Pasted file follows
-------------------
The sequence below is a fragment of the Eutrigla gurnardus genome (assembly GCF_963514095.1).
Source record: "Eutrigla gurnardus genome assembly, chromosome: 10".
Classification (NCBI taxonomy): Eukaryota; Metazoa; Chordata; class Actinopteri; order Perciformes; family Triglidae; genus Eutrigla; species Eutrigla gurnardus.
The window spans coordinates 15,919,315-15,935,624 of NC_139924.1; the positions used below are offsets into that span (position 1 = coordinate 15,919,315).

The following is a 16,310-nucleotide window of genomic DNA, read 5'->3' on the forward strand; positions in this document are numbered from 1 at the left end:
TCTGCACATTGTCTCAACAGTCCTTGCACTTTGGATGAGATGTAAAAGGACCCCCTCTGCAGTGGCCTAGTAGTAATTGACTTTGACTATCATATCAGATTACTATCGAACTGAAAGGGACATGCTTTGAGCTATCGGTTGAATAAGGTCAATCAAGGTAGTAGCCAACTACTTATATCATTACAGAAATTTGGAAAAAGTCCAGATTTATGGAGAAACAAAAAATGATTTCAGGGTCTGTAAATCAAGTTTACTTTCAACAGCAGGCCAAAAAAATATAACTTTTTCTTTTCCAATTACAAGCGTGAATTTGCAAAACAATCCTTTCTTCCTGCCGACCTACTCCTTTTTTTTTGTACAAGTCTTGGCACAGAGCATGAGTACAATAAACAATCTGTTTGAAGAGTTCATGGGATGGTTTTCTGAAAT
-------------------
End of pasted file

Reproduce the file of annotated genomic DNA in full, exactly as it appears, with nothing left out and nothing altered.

The sequence below is a fragment of the Eutrigla gurnardus genome (assembly GCF_963514095.1).
Source record: "Eutrigla gurnardus genome assembly, chromosome: 10".
Classification (NCBI taxonomy): Eukaryota; Metazoa; Chordata; class Actinopteri; order Perciformes; family Triglidae; genus Eutrigla; species Eutrigla gurnardus.
The window spans coordinates 15,919,315-15,935,624 of NC_139924.1; the positions used below are offsets into that span (position 1 = coordinate 15,919,315).

The following is a 16,310-nucleotide window of genomic DNA, read 5'->3' on the forward strand; positions in this document are numbered from 1 at the left end:
TCTGCACATTGTCTCAACAGTCCTTGCACTTTGGATGAGATGTAAAAGGACCCCCTCTGCAGTGGCCTAGTAGTAATTGACTTTGACTATCATATCAGATTACTATCGAACTGAAAGGGACATGCTTTGAGCTATCGGTTGAATAAGGTCAATCAAGGTAGTAGCCAACTACTTATATCATTACAGAAATTTGGAAAAAGTCCAGATTTATGGAGAAACAAAAAATGATTTCAGGGTCTGTAAATCAAGTTTACTTTCAACAGCAGGCCAAAAAAATATAACTTTTTCTTTTCCAATTACAAGCGTGAATTTGCAAAACAATCCTTTCTTCCTGCCGACCTACTCCTTTTTTTTTGTACAAGTCTTGGCACAGAGCATGAGTACAATAAACAATCTGTTTGAAGAGTTCATGGGATGGTTTTCTGAAAT